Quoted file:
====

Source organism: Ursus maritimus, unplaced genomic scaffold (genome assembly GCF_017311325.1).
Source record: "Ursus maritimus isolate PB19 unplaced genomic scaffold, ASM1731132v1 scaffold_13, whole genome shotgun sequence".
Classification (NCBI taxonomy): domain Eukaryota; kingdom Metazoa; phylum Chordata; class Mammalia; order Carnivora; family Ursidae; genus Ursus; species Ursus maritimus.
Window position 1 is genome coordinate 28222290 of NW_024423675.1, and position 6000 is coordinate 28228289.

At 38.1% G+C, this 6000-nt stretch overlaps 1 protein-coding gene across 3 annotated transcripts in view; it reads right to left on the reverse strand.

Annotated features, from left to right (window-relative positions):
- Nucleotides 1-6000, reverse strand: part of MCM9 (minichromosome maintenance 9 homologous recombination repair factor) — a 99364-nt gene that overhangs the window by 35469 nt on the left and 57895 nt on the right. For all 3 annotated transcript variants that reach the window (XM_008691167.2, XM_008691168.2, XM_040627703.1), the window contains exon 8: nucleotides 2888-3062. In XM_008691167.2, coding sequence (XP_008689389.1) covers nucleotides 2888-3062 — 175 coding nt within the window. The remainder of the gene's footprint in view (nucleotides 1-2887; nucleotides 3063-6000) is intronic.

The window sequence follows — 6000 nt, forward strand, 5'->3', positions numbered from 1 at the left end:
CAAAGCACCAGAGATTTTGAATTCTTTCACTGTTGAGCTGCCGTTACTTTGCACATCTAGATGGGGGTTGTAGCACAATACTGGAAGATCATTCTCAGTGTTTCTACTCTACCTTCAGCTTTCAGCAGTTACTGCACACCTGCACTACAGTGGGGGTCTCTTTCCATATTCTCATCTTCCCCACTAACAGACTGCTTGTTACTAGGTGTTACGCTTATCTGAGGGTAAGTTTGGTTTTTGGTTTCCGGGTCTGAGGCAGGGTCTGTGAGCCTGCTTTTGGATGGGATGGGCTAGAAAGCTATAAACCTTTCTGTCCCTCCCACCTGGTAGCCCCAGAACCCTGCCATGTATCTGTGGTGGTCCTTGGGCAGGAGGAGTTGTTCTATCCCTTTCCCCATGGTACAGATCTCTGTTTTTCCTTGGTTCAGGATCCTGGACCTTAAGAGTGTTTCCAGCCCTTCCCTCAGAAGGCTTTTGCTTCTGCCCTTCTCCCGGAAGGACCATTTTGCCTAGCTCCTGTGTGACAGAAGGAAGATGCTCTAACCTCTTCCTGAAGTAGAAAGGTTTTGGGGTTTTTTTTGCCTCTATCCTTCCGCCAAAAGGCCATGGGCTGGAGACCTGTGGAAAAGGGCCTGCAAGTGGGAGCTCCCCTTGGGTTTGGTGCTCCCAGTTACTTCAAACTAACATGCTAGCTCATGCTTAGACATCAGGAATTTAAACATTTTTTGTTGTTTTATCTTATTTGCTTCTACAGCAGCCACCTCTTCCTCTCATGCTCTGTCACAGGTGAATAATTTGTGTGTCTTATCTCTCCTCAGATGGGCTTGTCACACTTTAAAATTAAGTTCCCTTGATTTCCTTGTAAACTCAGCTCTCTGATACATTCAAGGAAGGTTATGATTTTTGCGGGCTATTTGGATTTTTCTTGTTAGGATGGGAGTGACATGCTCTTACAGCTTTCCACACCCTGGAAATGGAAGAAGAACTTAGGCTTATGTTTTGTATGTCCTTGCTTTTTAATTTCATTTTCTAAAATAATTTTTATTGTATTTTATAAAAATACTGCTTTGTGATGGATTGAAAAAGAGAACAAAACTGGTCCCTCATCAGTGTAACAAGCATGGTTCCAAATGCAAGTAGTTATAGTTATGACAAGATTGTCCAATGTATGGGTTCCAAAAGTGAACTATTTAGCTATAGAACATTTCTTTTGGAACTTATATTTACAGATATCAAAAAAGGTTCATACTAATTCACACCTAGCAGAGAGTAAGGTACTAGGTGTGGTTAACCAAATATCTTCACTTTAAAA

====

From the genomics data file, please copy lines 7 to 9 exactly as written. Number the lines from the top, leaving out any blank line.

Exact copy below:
- Nucleotides 1-6000, reverse strand: part of MCM9 (minichromosome maintenance 9 homologous recombination repair factor) — a 99364-nt gene that overhangs the window by 35469 nt on the left and 57895 nt on the right. For all 3 annotated transcript variants that reach the window (XM_008691167.2, XM_008691168.2, XM_040627703.1), the window contains exon 8: nucleotides 2888-3062. In XM_008691167.2, coding sequence (XP_008689389.1) covers nucleotides 2888-3062 — 175 coding nt within the window. The remainder of the gene's footprint in view (nucleotides 1-2887; nucleotides 3063-6000) is intronic.

The window sequence follows — 6000 nt, forward strand, 5'->3', positions numbered from 1 at the left end:
CAAAGCACCAGAGATTTTGAATTCTTTCACTGTTGAGCTGCCGTTACTTTGCACATCTAGATGGGGGTTGTAGCACAATACTGGAAGATCATTCTCAGTGTTTCTACTCTACCTTCAGCTTTCAGCAGTTACTGCACACCTGCACTACAGTGGGGGTCTCTTTCCATATTCTCATCTTCCCCACTAACAGACTGCTTGTTACTAGGTGTTACGCTTATCTGAGGGTAAGTTTGGTTTTTGGTTTCCGGGTCTGAGGCAGGGTCTGTGAGCCTGCTTTTGGATGGGATGGGCTAGAAAGCTATAAACCTTTCTGTCCCTCCCACCTGGTAGCCCCAGAACCCTGCCATGTATCTGTGGTGGTCCTTGGGCAGGAGGAGTTGTTCTATCCCTTTCCCCATGGTACAGATCTCTGTTTTTCCTTGGTTCAGGATCCTGGACCTTAAGAGTGTTTCCAGCCCTTCCCTCAGAAGGCTTTTGCTTCTGCCCTTCTCCCGGAAGGACCATTTTGCCTAGCTCCTGTGTGACAGAAGGAAGATGCTCTAACCTCTTCCTGAAGTAGAAAGGTTTTGGGGTTTTTTTTGCCTCTATCCTTCCGCCAAAAGGCCATGGGCTGGAGACCTGTGGAAAAGGGCCTGCAAGTGGGAGCTCCCCTTGGGTTTGGTGCTCCCAGTTACTTCAAACTAACATGCTAGCTCATGCTTAGACATCAGGAATTTAAACATTTTTTGTTGTTTTATCTTATTTGCTTCTACAGCAGCCACCTCTTCCTCTCATGCTCTGTCACAGGTGAATAATTTGTGTGTCTTATCTCTCCTCAGATGGGCTTGTCACACTTTAAAATTAAGTTCCCTTGATTTCCTTGTAAACTCAGCTCTCTGATACATTCAAGGAAGGTTATGATTTTTGCGGGCTATTTGGATTTTTCTTGTTAGGATGGGAGTGACATGCTCTTACAGCTTTCCACACCCTGGAAATGGAAGAAGAACTTAGGCTTATGTTTTGTATGTCCTTGCTTTTTAATTTCATTTTCTAAAATAATTTTTATTGTATTTTATAAAAATACTGCTTTGTGATGGATTGAAAAAGAGAACAAAACTGGTCCCTCATCAGTGTAACAAGCATGGTTCCAAATGCAAGTAGTTATAGTTATGACAAGATTGTCCAATGTATGGGTTCCAAAAGTGAACTATTTAGCTATAGAACATTTCTTTTGGAACTTATATTTACAGATATCAAAAAAGGTTCATACTAATTCACACCTAGCAGAGAGTAAGGTACTAGGTGTGGTTAACCAAATATCTTCACTTTAAAA